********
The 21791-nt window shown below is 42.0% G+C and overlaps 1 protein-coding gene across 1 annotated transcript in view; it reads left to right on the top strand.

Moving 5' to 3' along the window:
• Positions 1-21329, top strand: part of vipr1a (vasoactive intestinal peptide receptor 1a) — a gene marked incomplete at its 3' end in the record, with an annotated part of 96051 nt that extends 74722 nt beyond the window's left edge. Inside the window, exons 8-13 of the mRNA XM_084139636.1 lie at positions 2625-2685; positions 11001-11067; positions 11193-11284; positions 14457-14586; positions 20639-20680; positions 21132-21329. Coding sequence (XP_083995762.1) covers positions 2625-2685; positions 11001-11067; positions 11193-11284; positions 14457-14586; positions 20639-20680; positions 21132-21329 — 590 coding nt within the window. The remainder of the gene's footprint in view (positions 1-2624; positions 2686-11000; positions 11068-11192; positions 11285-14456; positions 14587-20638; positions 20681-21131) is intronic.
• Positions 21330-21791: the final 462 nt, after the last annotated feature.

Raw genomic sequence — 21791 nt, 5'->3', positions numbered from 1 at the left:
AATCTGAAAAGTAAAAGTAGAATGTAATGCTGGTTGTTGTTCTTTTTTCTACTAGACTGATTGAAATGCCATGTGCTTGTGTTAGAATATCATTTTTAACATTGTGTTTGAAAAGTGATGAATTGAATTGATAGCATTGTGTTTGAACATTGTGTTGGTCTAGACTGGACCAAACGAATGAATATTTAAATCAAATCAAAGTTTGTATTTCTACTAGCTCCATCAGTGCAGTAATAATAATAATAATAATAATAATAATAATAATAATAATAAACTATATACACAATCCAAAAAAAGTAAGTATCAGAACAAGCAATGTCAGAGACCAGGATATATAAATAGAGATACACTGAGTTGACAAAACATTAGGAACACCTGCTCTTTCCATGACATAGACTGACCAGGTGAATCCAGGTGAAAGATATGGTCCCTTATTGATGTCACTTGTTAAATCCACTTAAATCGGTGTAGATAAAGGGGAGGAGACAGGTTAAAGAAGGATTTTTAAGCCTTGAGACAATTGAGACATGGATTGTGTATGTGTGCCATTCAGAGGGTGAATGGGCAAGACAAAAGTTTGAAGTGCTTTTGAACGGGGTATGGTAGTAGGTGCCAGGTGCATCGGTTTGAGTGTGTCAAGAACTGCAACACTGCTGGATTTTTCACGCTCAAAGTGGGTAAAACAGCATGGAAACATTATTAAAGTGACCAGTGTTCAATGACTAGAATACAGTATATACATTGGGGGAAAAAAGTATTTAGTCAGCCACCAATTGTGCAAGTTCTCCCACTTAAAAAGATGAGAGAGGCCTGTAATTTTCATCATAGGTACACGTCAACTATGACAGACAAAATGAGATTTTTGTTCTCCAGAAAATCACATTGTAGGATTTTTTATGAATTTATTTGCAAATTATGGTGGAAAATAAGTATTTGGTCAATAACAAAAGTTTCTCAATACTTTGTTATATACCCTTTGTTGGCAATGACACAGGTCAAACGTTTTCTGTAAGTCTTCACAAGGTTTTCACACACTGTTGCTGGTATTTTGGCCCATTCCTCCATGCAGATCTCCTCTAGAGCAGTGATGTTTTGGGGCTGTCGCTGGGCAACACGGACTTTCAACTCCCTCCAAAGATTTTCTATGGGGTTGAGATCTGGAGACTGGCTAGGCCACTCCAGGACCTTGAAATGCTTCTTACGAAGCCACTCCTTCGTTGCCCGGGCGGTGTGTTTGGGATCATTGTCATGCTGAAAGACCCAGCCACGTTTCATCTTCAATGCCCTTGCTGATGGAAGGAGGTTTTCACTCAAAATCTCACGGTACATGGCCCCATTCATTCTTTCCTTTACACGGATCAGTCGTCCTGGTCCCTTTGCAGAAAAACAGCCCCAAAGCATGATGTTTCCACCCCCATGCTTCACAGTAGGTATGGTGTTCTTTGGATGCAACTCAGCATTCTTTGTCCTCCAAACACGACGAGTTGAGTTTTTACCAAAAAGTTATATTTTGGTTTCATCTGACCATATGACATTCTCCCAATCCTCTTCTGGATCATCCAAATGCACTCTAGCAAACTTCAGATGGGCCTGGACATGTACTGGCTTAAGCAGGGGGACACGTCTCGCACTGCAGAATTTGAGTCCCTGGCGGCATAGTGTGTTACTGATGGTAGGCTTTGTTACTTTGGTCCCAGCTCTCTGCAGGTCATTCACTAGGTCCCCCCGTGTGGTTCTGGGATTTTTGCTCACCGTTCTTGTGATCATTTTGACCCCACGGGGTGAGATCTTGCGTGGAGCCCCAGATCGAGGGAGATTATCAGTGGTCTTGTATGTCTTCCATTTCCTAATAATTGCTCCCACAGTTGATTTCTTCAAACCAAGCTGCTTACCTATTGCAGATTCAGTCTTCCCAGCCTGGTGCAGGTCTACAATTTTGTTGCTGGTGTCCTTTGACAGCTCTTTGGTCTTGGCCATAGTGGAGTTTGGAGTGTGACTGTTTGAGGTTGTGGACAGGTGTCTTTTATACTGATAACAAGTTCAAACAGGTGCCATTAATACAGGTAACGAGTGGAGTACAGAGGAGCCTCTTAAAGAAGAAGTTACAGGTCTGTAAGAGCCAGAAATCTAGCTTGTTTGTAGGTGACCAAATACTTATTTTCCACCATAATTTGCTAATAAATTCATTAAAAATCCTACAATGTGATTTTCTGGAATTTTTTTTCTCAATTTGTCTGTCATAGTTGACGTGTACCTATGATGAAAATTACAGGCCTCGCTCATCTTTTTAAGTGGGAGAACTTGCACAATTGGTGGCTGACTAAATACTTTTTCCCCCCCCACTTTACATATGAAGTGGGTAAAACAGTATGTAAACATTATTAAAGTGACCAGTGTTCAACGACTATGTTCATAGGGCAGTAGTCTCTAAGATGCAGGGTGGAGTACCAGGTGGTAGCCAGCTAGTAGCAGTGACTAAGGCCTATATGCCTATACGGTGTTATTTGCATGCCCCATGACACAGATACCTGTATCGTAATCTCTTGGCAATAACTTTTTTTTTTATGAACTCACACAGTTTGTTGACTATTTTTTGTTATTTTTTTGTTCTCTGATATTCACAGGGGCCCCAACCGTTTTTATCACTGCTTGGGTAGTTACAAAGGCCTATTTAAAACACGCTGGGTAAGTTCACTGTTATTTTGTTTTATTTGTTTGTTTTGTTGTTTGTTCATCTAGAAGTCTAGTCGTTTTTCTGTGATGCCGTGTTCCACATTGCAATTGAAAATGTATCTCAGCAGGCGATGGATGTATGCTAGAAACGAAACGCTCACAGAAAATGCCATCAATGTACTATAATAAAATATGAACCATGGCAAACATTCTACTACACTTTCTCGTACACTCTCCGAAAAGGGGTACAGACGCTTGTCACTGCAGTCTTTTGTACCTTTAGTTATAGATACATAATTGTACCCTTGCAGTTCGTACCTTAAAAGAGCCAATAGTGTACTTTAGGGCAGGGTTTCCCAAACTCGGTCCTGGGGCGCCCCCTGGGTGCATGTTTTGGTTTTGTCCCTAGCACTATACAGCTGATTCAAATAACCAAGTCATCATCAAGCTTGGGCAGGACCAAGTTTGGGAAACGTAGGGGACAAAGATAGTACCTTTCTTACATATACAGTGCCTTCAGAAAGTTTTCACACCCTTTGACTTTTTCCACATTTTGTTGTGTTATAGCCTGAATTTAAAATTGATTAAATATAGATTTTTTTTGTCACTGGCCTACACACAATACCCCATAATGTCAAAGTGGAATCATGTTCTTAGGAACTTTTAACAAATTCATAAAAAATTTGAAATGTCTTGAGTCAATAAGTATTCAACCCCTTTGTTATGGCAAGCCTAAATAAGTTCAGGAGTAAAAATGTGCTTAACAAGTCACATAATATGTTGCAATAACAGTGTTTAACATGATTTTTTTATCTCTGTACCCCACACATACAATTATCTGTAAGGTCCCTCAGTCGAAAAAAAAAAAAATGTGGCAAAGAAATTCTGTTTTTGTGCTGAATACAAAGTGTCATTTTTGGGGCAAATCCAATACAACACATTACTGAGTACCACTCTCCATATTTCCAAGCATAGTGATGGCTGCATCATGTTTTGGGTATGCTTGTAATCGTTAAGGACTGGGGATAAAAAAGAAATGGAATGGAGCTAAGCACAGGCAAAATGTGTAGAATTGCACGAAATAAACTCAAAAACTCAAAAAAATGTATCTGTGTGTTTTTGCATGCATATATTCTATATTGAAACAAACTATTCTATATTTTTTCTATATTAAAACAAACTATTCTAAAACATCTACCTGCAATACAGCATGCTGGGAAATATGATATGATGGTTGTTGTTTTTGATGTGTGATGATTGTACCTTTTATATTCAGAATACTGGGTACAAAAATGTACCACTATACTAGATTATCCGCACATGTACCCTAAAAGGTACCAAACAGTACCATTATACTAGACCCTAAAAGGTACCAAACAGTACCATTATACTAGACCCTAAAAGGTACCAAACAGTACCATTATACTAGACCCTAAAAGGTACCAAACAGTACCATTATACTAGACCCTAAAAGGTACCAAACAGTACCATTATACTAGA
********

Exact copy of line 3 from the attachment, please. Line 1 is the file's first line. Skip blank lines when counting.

• Positions 1-21329, top strand: part of vipr1a (vasoactive intestinal peptide receptor 1a) — a gene marked incomplete at its 3' end in the record, with an annotated part of 96051 nt that extends 74722 nt beyond the window's left edge. Inside the window, exons 8-13 of the mRNA XM_084139636.1 lie at positions 2625-2685; positions 11001-11067; positions 11193-11284; positions 14457-14586; positions 20639-20680; positions 21132-21329. Coding sequence (XP_083995762.1) covers positions 2625-2685; positions 11001-11067; positions 11193-11284; positions 14457-14586; positions 20639-20680; positions 21132-21329 — 590 coding nt within the window. The remainder of the gene's footprint in view (positions 1-2624; positions 2686-11000; positions 11068-11192; positions 11285-14456; positions 14587-20638; positions 20681-21131) is intronic.